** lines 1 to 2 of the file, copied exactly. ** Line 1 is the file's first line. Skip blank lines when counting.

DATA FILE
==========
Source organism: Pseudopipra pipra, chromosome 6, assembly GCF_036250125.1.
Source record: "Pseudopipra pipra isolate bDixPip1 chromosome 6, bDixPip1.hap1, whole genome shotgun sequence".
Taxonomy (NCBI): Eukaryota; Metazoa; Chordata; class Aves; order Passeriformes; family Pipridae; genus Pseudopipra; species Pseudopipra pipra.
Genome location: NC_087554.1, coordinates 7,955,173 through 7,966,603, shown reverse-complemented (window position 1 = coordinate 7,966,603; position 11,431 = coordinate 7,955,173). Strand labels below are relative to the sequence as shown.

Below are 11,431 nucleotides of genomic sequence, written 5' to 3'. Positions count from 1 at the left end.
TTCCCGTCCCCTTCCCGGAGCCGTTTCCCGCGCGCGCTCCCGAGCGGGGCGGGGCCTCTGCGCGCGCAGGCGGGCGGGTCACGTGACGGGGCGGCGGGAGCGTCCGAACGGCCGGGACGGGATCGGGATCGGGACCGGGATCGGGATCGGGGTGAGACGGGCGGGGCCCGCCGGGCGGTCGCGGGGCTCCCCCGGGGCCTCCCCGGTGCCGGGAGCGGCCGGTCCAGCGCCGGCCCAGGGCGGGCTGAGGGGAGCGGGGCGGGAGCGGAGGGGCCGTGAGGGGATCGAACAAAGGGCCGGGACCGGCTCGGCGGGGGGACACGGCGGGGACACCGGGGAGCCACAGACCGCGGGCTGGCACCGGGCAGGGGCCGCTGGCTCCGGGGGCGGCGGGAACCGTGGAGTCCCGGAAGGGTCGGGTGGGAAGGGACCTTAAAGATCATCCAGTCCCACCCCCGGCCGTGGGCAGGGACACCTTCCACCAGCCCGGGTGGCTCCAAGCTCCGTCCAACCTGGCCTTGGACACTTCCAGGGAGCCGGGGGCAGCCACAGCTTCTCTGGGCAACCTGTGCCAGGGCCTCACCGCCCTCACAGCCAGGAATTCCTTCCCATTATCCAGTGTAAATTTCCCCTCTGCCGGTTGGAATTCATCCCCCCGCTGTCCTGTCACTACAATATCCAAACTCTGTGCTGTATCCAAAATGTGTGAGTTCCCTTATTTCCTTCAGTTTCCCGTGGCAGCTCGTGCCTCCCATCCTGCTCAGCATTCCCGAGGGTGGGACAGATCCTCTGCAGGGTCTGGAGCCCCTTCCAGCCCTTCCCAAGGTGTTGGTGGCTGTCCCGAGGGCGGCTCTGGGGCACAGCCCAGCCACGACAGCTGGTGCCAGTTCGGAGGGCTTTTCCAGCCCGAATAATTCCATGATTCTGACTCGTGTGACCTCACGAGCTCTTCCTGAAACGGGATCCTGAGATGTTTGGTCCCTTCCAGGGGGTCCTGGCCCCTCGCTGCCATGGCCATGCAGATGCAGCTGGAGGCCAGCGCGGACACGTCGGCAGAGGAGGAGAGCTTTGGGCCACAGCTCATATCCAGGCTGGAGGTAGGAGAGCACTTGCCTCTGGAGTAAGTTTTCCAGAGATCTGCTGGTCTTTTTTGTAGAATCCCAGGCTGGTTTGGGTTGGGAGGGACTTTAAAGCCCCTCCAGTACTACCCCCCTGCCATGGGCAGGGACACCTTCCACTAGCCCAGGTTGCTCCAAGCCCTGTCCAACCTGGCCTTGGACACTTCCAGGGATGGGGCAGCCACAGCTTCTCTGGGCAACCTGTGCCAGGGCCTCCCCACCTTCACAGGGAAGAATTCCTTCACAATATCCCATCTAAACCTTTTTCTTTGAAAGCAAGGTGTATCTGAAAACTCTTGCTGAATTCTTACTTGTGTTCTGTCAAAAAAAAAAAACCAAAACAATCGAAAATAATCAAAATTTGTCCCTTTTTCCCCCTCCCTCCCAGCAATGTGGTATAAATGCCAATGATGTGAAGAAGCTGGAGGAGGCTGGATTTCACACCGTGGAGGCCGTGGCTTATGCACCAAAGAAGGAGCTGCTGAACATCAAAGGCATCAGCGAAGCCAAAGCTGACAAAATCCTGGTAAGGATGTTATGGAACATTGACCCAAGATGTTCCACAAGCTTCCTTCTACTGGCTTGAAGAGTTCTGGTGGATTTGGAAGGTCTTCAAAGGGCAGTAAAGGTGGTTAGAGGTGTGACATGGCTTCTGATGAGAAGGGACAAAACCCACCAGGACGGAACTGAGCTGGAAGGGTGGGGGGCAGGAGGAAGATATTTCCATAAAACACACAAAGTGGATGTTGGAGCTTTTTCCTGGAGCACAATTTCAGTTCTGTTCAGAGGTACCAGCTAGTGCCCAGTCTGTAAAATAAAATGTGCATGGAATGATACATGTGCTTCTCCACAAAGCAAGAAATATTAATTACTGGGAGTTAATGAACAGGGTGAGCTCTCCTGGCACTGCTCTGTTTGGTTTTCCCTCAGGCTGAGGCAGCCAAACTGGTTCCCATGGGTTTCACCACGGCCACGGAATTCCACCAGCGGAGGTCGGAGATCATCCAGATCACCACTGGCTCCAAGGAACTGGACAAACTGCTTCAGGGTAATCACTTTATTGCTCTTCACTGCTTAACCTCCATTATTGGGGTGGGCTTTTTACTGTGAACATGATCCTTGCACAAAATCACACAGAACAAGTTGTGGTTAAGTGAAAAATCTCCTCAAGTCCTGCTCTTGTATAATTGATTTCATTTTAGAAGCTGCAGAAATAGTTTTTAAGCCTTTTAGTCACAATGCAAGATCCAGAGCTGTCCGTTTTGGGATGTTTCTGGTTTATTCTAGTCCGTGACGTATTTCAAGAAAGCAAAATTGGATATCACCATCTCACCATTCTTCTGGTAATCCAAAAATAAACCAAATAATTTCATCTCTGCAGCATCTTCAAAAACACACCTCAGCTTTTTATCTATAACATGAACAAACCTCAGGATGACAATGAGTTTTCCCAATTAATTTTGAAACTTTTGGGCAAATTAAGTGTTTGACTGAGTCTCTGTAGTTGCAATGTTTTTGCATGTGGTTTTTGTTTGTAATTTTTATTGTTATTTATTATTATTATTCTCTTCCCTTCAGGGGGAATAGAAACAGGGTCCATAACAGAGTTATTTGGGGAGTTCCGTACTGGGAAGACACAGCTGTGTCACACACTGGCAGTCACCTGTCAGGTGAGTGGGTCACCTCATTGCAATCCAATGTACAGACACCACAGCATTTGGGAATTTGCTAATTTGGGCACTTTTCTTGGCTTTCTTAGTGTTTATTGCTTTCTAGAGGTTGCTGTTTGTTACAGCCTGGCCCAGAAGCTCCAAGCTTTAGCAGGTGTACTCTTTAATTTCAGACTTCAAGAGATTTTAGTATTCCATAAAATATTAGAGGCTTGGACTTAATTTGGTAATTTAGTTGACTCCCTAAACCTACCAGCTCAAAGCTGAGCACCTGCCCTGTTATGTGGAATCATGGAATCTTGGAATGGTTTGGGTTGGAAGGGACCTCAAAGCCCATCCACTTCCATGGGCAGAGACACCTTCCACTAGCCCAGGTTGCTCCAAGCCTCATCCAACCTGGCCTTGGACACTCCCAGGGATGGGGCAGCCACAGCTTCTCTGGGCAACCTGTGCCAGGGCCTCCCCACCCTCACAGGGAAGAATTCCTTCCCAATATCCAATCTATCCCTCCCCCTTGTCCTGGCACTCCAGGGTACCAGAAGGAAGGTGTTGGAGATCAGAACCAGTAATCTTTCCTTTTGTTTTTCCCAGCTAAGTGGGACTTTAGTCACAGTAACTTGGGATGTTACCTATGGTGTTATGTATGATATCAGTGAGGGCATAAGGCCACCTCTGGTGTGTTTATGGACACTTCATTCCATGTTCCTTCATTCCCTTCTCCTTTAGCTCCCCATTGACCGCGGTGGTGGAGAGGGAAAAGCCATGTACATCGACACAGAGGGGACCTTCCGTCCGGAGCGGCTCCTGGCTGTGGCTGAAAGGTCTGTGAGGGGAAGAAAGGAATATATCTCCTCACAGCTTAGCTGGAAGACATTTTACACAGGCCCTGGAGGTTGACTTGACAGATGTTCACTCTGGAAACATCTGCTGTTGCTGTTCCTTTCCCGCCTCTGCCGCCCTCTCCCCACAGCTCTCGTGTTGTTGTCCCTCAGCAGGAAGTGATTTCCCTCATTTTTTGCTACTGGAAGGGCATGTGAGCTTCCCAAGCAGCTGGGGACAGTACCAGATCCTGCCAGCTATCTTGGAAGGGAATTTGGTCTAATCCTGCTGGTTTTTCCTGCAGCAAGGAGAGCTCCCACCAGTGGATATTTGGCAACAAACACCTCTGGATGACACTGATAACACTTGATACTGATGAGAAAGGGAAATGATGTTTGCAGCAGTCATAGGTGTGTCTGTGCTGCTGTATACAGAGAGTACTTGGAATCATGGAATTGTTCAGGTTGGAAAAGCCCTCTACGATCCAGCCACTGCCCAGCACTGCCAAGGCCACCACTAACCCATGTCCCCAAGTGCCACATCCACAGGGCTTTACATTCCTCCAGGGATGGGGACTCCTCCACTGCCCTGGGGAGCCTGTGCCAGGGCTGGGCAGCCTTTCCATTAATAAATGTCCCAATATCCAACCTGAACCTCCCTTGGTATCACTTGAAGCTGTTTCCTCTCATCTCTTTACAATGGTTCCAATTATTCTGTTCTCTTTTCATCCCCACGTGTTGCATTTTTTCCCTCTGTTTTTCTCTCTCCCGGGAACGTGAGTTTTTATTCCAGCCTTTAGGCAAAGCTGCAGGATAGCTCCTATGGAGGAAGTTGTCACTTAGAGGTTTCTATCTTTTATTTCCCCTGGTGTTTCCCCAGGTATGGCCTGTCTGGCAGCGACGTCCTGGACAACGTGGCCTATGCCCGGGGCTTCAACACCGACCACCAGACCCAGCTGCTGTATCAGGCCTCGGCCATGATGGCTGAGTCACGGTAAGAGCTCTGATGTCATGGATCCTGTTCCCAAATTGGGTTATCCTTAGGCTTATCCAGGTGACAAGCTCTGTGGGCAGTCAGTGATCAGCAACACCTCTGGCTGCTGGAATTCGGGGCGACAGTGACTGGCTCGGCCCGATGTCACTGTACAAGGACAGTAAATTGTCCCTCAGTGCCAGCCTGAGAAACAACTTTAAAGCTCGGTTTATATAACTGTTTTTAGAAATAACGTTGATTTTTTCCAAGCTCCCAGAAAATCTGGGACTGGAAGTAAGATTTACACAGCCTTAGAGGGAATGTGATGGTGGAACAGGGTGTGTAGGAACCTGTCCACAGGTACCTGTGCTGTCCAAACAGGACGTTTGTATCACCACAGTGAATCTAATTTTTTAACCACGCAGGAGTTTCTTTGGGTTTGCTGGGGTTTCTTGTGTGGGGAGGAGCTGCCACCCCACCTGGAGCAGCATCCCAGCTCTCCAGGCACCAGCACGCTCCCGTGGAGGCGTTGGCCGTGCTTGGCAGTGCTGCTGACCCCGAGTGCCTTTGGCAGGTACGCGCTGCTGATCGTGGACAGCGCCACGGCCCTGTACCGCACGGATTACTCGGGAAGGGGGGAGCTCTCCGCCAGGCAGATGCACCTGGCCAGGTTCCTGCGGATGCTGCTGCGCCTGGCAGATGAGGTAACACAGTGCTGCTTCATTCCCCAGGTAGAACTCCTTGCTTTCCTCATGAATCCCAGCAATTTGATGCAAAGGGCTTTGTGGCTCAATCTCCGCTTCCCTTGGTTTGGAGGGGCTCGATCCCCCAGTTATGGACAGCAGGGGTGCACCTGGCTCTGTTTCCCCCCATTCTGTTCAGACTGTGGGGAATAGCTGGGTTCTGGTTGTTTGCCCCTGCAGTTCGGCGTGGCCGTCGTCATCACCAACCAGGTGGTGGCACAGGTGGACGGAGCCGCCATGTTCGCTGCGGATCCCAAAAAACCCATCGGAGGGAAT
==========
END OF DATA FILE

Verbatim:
Source organism: Pseudopipra pipra, chromosome 6, assembly GCF_036250125.1.
Source record: "Pseudopipra pipra isolate bDixPip1 chromosome 6, bDixPip1.hap1, whole genome shotgun sequence".